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Weird science keeps kids glued to after school program at Sardis

Emmalee Mayo, 5, experiments with her custom batch of "slime" at Sardis Elementary's After School program. (Photo by Rick Crider, The Enquirer Journal.)

Children in the Sardis Elementary After School program had a lesson in weird science Tuesday (Jan. 22, 2013) morning.

The students learned about polymers and made slime to illustrate the bonding qualities of polymers and crosslinkers.

They chose how viscous they wanted their slime to be and also got to choose the color. The children were equally awestruck and grossed out by the slimy, stretchy blob they had created.

Quiet exclamations of "cool" and "gross" could be heard throughout the classroom.

Kindergarten student Emmalee Mayo, 5, was having fun making slime. "(I like) that I get to touch it," Mayo said.

The mad scientist leading the demonstration was Carolyn Adams-Teal, who taught the kids about the science behind slime.

"It's something new every week and the kids really are excited about it," she said when asked what she enjoyed about her job.

After School Program Coordinator Tonya Harris has worked in the county for about 24 years, but is new to Sardis Elementary.

She wanted the students to have something fun during the teacher workday, but also educational. "If I can make a difference, I'm there," she said.

"(I enjoy) seeing the children having fun and just different challenges for them," Harris said. "Seeing them enjoy learning."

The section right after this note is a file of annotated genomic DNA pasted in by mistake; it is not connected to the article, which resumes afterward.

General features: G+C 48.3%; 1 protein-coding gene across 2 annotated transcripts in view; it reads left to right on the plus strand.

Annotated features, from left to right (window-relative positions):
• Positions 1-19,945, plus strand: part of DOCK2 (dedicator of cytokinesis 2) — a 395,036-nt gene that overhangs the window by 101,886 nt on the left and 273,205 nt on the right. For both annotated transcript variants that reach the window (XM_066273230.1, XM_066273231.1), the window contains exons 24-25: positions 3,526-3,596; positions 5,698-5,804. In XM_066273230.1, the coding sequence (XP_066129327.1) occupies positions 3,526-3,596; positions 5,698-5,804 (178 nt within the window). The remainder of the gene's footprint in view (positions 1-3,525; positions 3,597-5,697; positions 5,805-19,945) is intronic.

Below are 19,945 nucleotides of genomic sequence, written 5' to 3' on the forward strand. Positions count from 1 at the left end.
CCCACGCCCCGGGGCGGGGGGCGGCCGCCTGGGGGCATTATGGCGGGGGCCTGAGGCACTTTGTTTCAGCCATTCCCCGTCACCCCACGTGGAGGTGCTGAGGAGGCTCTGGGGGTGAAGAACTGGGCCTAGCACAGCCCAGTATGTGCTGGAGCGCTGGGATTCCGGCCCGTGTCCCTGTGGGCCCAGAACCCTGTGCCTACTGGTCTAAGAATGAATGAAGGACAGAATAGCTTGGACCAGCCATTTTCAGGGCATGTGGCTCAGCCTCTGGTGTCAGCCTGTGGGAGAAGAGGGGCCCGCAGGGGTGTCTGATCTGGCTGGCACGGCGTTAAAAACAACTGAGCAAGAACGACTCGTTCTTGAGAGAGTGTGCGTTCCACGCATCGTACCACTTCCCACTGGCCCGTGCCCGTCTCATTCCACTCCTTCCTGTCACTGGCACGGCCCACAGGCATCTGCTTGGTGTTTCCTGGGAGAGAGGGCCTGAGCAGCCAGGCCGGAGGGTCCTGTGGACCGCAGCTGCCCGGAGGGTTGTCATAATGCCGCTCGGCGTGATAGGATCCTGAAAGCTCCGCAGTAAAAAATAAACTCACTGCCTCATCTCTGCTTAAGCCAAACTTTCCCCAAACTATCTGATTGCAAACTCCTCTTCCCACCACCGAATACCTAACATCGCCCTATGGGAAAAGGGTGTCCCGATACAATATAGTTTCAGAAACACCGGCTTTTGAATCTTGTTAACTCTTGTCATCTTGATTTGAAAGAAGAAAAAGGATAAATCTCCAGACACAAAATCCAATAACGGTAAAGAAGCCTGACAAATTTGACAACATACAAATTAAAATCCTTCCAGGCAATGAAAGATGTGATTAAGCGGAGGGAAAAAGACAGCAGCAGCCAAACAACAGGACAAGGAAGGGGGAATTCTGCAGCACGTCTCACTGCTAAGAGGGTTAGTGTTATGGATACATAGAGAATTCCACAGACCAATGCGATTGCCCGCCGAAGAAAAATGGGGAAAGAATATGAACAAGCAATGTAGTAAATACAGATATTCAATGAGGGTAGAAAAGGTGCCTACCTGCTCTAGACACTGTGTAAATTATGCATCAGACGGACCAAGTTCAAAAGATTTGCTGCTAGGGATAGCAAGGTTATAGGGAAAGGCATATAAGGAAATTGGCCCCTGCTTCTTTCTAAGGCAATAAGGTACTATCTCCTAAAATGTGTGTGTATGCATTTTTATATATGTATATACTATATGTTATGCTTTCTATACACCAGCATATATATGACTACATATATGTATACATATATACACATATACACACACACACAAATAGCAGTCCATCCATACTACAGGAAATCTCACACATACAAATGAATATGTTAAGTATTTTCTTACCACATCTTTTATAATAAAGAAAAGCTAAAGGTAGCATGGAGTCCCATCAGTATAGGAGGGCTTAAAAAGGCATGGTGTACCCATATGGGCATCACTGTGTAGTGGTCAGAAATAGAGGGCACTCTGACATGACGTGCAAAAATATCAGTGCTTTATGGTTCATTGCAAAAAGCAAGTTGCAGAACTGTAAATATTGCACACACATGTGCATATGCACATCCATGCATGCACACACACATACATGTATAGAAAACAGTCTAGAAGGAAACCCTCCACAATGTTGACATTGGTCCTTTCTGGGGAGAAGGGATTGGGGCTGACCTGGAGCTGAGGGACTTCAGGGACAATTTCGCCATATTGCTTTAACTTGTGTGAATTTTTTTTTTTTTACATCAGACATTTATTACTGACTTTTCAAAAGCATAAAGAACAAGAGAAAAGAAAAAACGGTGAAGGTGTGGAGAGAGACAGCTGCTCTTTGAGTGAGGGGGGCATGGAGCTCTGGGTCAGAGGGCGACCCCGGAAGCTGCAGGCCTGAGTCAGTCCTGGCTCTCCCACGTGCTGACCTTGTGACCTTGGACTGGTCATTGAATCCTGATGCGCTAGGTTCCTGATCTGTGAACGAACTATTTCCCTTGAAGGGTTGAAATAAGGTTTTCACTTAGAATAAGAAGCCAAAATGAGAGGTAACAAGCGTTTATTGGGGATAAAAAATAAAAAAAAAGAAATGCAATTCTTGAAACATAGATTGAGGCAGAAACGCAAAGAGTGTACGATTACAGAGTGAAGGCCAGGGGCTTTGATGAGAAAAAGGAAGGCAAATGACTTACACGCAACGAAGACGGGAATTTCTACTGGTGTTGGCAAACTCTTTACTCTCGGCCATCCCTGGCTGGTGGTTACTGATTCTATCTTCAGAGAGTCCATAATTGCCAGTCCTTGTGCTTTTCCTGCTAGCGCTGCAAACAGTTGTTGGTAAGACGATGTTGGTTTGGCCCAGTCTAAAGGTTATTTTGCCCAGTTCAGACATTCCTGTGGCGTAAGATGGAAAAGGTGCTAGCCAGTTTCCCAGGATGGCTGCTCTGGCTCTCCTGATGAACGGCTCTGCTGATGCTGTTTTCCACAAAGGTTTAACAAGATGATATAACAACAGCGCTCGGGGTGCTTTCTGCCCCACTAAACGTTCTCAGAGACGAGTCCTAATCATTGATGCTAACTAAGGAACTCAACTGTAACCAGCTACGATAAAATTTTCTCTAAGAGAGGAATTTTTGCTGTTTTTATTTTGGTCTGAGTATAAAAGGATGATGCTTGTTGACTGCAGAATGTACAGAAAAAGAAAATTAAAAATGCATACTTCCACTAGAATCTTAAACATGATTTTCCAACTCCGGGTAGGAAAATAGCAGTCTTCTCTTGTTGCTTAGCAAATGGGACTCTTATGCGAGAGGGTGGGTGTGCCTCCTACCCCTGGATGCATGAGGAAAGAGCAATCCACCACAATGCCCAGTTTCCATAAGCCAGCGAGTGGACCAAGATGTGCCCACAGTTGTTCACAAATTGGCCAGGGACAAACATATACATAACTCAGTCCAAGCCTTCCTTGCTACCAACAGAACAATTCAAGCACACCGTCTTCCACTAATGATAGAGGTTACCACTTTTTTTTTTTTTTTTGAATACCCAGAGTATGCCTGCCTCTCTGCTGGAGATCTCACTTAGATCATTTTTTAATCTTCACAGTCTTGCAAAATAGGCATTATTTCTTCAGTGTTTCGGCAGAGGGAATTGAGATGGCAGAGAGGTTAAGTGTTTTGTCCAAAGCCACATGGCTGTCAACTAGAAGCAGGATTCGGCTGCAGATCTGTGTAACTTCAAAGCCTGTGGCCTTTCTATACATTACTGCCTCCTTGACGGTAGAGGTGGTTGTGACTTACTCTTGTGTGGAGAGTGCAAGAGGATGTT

Fourth-grade-student Reilly Ferguson said he was having fun. Ferguson, 10, said he learned about crosslinkers and what makes the slime stick.

Before making the slime, the students simulated the principle by chaining together paper clips and using magnetic marbles. When there were not many marbles, they did not stick as well to the chain. However, many marbles stuck well. Adams-Teal explained that was why the name polymer means many bonds.

The students also enjoyed pizza and a visit from Smokey the Bear during the day off from school.

The After School program is meant to help working parents who cannot be there when school is out. It does not duplicate the school day, but rather allows children to explore interests and play. The program also runs summer camps. It is sustained by parent fees and sometimes subsidies.

--Reprinted with permission from The Enquirer Journal.


Written by: Carolyn Steeves, Enquirer Journal education reporter
Posted: Jan 30, 2013 by Deb Coates Bledsoe

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